Europa Media Trainings

UN Environment and European Commission roadmap

UN Environment and European Commission roadmap

Last week, on June 20th, the European Commission and the UN Environment published their Oceans Roadmap  2.0 to deepen their work towards healthy, productive and resilient oceans. Following the first roadmap signed in December 2016, and following the UN Ocean Conference in June 2017, and the Our Ocean Conference in October 2017, the roadmap presented today has specific objectives and milestones addressing, in particular, the threats of pollution and marine litter.

 

In the new roadmap, that aims to facilitate the implementation of the ocean-related targets in Agenda 2030, the European Commission and UN Environment reaffirmed their commitment to protect the world's oceans and seas through four strategic objectives:

 

Image result for plastic bag water icon

 

More than 8 million tons of plastic are dumped in our oceans every year! And we are now producing nearly 300 million tons of plastic every year, half of which is for single use. The European Commission proposed EU-wide rules for the 10 single-use plastic products most often found on Europe's beaches and seas. You can check the factsheet infographic of the measures here.

However, the joint input in the roadmap will bring new milestones in the topic!

 

color wheel on bluebackground

 

UN Environment and the European Commission are developing guidelines for the ocean-related regional organisations, like the regional seas programmes to review and follow-up the Sustainable Development Goals.  In this effort, the aim of the objective is to assist the member countries and parties to the regional seas programmes/conventions in setting clear and measurable objectives and indicators.

 

Related image

 

The objective of this strategic cooperation area is to create capacity for conservation of marine and coastal biodiversity and ecosystems, which can, in turn, contribute to sustainable fisheries. The topics of cooperation within this objective may include, but not necessarily limited to: networks of the marine protected areas and their managers, coral reefs and other ecosystems affected by climate change, blue carbon and ecosystems and conservation financing.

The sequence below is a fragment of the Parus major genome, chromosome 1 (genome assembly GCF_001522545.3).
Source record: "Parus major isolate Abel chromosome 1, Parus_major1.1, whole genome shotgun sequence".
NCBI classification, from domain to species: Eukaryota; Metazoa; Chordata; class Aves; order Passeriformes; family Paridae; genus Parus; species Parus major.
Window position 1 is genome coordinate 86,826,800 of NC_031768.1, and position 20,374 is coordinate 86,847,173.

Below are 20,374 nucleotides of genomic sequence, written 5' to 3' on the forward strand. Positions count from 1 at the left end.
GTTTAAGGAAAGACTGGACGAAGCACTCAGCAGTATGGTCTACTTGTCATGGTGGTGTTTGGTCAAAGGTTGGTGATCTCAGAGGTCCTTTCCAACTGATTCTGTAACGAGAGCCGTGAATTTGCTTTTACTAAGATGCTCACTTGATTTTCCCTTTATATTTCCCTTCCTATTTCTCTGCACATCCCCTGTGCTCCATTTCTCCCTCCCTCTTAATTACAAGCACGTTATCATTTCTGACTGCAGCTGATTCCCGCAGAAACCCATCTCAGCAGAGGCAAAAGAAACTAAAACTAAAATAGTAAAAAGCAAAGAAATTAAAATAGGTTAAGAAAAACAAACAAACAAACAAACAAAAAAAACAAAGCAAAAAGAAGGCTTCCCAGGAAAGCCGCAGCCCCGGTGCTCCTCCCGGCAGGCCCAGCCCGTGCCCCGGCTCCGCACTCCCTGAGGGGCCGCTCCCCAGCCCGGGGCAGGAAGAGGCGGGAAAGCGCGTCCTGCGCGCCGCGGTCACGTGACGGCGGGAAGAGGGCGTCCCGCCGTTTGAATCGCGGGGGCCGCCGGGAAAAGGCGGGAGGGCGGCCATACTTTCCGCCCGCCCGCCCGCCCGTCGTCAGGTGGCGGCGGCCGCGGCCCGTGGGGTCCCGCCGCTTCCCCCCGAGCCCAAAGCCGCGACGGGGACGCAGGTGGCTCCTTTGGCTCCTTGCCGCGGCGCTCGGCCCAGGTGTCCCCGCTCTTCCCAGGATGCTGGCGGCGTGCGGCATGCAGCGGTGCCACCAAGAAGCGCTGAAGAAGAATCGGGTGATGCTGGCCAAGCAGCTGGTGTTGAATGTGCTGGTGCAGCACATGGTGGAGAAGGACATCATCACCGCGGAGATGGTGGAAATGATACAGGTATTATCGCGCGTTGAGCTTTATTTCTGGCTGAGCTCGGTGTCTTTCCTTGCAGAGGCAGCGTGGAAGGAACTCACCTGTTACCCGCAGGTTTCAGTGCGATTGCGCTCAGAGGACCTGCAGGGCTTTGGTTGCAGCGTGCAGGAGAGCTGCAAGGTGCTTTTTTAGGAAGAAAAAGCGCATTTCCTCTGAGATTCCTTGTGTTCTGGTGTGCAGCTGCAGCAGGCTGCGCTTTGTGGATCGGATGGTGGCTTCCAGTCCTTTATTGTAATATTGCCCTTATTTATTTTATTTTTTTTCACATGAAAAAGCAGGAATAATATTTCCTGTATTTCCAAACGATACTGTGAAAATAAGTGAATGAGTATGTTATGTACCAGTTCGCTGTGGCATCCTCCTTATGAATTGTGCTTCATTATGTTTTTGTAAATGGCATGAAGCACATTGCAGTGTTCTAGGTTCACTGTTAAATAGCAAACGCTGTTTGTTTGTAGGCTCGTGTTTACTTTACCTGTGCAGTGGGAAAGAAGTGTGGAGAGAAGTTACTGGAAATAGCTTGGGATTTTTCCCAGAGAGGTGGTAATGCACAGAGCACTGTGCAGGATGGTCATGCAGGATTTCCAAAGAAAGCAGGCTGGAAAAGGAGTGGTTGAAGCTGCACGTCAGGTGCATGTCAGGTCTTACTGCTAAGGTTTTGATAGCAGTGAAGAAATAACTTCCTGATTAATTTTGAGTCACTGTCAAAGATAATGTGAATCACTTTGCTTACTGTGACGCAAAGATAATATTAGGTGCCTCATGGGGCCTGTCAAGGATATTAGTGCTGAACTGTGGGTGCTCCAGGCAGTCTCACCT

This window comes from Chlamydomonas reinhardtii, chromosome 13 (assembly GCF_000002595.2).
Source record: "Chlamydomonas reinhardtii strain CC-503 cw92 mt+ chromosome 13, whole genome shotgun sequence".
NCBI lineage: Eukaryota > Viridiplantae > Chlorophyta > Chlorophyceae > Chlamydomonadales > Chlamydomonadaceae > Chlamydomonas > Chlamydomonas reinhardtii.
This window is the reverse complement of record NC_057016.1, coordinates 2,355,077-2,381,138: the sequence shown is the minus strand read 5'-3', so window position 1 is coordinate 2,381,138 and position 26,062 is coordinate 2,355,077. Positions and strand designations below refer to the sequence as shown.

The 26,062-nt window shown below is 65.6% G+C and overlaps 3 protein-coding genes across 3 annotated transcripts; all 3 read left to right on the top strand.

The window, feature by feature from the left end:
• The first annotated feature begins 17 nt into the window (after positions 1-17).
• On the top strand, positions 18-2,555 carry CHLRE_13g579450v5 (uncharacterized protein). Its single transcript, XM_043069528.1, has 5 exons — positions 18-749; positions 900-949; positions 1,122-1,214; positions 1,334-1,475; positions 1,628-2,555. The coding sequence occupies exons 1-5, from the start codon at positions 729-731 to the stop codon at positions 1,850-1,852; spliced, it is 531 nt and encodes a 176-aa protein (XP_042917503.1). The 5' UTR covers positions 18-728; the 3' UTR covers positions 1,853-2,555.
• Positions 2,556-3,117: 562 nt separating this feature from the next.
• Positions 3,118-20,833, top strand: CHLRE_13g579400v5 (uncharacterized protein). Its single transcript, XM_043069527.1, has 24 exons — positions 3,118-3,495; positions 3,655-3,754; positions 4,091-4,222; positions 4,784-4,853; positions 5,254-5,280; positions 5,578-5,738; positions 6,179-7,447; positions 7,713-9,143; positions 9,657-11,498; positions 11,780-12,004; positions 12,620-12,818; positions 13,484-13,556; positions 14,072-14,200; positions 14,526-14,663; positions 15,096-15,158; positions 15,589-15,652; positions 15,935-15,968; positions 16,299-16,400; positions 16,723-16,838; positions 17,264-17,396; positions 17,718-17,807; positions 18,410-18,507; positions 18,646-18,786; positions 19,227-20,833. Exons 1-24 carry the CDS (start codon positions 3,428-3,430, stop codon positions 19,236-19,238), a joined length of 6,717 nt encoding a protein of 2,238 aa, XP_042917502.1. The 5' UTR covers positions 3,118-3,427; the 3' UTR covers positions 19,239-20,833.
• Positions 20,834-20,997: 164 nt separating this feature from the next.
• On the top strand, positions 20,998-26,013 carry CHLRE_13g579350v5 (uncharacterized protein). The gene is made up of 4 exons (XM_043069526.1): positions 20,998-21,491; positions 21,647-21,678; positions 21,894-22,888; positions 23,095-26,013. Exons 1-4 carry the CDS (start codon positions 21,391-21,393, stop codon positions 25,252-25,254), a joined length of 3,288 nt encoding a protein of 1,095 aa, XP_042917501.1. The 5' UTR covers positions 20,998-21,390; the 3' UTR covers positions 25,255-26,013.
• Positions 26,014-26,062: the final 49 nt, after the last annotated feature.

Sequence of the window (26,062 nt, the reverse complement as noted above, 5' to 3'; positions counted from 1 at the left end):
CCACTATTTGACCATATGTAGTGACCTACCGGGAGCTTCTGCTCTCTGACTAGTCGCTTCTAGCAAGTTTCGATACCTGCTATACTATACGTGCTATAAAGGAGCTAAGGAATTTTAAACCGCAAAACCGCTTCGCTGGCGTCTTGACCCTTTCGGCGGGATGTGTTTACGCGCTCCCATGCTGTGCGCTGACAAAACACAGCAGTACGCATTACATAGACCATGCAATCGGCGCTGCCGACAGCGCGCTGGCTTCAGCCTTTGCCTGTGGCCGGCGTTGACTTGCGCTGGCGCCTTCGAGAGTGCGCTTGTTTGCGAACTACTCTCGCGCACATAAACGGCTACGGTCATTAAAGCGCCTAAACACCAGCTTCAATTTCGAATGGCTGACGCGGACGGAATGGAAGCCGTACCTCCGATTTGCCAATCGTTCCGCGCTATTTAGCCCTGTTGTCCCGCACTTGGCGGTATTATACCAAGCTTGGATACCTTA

The Commission and UNEP highlighted the need to move towards cross-sectoral cooperation and policy coherence in order to effectively implement the relevant Sustainable Development Goals in a synergistic manner.

They are aiming at enhancing the effectiveness of decision making and implementation of legal instruments and action plans in order to start a cross-sectoral cooperation effort. Working through existing governance structures such as the Regional Seas Conventions and the Regional Fisheries bodies and other relevant organisations to share best practices and lessons learnt is on the look.

 

2 men shaking hands under the european flag

 


Addressing the gender dimension in R&I proposals: why and how
The beauty of working in Erasmus projects
Build your winning EU project consortium: top basics to get you started